Freese will turn 28 in April, and he’s never going to become a star. However, with the hot corner being such a putrid fantasy position, it’s probably worth waiting until late in the game to draft your second option instead of wasting an earlier pick on the likes of Placido Polanco or Casey Blake. Freese might have broken out last year, but ankle injuries cut things short. Before that, he hit 26 homers at Triple A in 2008, and slugged 10 homers in 200 at bats at the same level in 2009. The Cardinals’ third-base job is Freese’s to lose, and his history suggests that good power and batting average will come if he plays.
Shortstop: Alcides Escobar, Kansas City (ADP: 354)
Escobar was awful last season for the Brewers. He batted .235 with a .288 on-base percentage and had just 10 stolen bases. That is pretty bad for a guy whose primary fantasy asset is supposed to be speed.
As bad as Escobar was, his .264 BABIP indicates some bad luck. Also, now that he’s in the American League, he won’t need to bat in front of the pitcher, which should help his stolen-base totals. Escobar could help you late on draft day if you’re looking for a middle infielder to provide 30 steals. He stole 46 between Triple A and the majors in 2009, so the ability is there.
Outfield: Josh Willingham, Oakland (ADP: 368)
Willingham is 32, and has shown a penchant for getting hurt. His new home in Oakland isn’t exactly hitter-friendly, either. However, over the last three seasons, he’s hit 55 homers in 1,148 at bats and posted a .475 slugging percentage. That’s not bad. He also had 15 homers before the Fourth of July last year. Even though he fell off a cliff after that, there’s reason to believe a knee issue bothered him all year long. When looking for a fifth outfielder in standard leagues, Willingham is a solid power option.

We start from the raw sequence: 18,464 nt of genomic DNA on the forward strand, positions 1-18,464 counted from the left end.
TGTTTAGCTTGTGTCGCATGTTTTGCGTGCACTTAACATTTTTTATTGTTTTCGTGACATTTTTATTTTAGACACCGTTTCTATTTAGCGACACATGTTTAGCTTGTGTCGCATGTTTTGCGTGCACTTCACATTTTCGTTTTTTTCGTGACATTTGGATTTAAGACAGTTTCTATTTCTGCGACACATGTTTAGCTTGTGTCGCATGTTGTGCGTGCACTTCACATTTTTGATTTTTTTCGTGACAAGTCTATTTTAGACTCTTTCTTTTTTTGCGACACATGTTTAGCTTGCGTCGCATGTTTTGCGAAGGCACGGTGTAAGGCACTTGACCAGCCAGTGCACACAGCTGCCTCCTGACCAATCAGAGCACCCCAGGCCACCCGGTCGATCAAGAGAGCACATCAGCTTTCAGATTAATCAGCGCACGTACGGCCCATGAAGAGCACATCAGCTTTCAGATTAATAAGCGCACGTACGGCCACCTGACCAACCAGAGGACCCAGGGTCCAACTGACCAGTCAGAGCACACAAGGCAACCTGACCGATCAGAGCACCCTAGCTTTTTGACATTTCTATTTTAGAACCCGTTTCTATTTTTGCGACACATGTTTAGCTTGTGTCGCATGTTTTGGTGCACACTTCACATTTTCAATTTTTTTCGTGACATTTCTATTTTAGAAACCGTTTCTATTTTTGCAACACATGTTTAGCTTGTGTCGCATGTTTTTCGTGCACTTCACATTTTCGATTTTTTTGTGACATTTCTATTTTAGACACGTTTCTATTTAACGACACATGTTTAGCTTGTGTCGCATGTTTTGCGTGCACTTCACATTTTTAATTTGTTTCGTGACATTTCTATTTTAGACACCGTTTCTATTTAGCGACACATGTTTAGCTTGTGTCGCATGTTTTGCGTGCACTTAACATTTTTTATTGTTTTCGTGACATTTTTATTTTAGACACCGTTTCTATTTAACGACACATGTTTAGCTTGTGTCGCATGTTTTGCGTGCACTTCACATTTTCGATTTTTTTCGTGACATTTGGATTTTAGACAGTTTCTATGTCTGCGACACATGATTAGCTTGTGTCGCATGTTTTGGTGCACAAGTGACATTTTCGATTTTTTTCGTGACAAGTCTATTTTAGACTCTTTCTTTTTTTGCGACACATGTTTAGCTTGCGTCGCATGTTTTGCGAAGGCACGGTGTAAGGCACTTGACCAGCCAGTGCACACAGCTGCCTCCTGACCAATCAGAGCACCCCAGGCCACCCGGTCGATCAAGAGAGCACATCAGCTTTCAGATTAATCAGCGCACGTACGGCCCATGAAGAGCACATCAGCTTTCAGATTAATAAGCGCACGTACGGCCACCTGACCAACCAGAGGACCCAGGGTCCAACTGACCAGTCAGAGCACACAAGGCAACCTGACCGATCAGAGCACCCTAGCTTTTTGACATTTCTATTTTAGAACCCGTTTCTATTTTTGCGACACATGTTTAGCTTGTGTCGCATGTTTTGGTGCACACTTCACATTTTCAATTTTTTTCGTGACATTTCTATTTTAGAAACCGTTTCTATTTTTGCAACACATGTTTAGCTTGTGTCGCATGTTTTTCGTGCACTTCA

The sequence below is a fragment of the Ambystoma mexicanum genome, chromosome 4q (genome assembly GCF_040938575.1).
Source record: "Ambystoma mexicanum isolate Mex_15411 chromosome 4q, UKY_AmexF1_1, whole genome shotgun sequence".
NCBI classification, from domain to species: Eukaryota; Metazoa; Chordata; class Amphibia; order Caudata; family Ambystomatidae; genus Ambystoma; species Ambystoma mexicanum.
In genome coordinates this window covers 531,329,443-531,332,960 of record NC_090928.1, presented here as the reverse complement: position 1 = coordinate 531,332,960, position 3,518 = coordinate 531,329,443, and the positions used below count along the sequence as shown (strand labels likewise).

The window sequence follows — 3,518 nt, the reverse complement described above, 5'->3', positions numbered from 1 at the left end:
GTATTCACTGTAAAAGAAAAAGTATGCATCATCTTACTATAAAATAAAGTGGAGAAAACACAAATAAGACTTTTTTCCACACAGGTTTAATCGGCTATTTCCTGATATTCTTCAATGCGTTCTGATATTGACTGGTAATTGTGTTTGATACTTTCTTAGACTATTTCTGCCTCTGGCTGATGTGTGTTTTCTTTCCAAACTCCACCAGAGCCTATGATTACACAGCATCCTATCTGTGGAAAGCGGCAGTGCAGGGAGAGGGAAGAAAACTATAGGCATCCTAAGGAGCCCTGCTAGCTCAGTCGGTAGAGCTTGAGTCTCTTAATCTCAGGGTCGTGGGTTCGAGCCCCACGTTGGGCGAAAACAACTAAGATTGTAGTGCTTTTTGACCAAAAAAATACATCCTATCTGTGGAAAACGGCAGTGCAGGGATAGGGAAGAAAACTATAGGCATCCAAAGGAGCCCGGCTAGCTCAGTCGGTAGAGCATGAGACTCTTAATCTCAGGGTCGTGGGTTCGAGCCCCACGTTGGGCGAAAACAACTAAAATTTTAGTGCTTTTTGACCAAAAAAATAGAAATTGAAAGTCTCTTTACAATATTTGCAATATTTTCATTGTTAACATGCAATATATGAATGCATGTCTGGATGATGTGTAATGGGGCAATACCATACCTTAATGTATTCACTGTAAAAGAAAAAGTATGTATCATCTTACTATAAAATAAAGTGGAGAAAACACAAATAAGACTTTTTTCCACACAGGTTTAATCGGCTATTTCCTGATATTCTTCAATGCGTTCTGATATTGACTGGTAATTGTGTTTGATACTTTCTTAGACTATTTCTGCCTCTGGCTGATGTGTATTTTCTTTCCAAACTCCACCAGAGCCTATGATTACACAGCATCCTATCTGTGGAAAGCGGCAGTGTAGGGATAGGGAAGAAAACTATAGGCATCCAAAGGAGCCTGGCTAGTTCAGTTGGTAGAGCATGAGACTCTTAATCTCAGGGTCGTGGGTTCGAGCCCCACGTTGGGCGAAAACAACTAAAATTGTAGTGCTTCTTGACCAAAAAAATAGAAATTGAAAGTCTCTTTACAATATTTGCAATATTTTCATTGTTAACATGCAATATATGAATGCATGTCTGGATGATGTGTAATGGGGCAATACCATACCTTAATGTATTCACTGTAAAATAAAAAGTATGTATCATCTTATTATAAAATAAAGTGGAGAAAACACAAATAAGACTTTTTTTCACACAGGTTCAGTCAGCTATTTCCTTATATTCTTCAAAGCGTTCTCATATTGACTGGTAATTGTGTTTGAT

Starting pitcher: Jhoulys Chacin, Colorado (ADP: 298)
The only chance a Rockies’ pitcher has to succeed is to get plenty of strikeouts and grounders. In that regard, we might as well call Chacin “Ubaldo Junior.” Chacin whiffed a batter per inning in his rookie season. If his walk rate drops to the solid level he showed in the minors, he could really be a good one. I’ve got Chacin ranked in the mid-60s among starters, but his talent could help him outpitch that ranking and his ADP.
Relief pitcher: Joel Hanrahan, Pittsburgh (ADP: 294)
Hanrahan’s ADP might drop now that he’s officially been named the Pirates’ closer. But as long as people are glossing over him in drafts, grab him with a late pick and reap the rewards. Hanrahan shared closing duties with Evan Meek after Matt Capps was traded, and overpowered hitters with his high-90s heat. He struck out 100 batters in 69 2/3 innings for the season, and flashed the best control of his career. Hanrahan has whiffed 10.3 batters per nine innings in four seasons as a big leaguer.
If Hanrahan can keep the free passes to an average level, he should be a very good closer. Remember: Bad teams win close games, so don’t feel like your closer has to pitch for a contender.